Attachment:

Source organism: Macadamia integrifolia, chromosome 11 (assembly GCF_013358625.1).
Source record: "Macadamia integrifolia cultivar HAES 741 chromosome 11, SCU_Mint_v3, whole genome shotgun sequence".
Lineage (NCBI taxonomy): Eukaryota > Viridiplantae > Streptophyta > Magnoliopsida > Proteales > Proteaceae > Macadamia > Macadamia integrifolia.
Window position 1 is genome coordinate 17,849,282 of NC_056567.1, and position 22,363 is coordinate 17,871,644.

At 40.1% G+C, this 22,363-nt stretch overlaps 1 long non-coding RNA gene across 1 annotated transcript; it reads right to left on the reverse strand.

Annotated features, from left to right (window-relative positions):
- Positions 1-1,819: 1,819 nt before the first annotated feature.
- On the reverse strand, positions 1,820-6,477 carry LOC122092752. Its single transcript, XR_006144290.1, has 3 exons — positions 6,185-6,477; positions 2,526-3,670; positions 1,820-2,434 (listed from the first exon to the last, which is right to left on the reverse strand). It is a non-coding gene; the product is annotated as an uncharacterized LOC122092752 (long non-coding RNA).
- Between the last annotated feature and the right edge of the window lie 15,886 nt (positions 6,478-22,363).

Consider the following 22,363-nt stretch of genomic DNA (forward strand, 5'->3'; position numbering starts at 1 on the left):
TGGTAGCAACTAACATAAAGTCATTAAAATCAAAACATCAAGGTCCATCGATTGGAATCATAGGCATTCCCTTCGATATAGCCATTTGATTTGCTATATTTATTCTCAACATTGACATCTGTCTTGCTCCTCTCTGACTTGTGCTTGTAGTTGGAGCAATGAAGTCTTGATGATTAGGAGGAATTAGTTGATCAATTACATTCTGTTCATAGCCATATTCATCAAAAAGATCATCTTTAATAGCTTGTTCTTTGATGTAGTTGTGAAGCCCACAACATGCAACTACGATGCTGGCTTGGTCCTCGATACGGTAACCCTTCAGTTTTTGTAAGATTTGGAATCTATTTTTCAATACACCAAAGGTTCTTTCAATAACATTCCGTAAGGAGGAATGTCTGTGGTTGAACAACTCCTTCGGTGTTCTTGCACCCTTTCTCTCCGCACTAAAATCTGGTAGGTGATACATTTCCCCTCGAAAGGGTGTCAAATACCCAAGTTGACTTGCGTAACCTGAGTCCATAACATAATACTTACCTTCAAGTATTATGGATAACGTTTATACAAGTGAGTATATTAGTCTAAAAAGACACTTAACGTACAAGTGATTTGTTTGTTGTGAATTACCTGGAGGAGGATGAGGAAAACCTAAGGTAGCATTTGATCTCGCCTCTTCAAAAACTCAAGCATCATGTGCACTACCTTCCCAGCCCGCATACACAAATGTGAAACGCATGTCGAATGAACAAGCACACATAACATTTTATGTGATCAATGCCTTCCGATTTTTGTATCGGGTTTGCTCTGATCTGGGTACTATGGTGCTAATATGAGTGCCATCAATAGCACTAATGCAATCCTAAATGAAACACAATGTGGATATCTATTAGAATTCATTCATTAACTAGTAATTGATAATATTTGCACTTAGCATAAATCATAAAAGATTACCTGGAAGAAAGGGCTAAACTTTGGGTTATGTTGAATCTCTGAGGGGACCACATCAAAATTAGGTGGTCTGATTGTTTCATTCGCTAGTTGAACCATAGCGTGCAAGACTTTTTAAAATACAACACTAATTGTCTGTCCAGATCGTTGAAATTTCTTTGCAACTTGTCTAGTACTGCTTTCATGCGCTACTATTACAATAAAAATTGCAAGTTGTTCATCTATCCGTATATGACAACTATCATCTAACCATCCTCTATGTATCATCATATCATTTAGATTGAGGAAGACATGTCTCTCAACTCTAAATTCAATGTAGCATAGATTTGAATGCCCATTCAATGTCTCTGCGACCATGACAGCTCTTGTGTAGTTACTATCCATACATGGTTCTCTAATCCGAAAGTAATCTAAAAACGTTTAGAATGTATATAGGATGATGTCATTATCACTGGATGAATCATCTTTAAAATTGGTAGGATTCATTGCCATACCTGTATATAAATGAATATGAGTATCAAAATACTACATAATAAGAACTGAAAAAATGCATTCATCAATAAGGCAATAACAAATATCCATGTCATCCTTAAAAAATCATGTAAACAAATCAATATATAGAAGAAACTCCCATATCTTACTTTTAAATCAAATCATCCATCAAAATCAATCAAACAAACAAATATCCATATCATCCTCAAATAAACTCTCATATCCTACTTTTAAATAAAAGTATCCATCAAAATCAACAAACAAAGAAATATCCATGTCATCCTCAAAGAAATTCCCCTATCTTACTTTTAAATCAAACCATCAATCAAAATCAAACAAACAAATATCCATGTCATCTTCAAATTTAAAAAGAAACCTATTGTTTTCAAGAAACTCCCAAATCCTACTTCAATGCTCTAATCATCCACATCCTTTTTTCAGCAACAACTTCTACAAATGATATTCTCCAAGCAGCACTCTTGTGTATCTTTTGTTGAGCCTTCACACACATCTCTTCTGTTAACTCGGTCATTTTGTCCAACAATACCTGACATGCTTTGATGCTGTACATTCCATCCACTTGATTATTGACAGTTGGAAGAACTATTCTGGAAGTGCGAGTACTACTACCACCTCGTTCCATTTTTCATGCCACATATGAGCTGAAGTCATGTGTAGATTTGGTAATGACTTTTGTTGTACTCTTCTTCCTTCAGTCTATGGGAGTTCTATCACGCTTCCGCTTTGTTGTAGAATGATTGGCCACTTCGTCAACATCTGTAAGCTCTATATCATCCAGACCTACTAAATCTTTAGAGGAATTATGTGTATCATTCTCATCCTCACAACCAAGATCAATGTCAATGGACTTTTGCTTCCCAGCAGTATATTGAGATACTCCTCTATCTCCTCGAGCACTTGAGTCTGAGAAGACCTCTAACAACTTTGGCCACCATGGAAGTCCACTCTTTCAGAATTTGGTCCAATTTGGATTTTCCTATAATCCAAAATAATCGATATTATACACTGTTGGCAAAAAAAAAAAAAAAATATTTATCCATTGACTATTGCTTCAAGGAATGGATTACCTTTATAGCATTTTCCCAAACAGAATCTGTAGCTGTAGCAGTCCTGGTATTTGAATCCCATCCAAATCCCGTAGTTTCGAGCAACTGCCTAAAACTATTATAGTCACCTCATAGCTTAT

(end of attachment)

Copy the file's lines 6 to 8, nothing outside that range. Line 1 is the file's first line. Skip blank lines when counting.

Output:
Annotated features, from left to right (window-relative positions):
- Positions 1-1,819: 1,819 nt before the first annotated feature.
- On the reverse strand, positions 1,820-6,477 carry LOC122092752. Its single transcript, XR_006144290.1, has 3 exons — positions 6,185-6,477; positions 2,526-3,670; positions 1,820-2,434 (listed from the first exon to the last, which is right to left on the reverse strand). It is a non-coding gene; the product is annotated as an uncharacterized LOC122092752 (long non-coding RNA).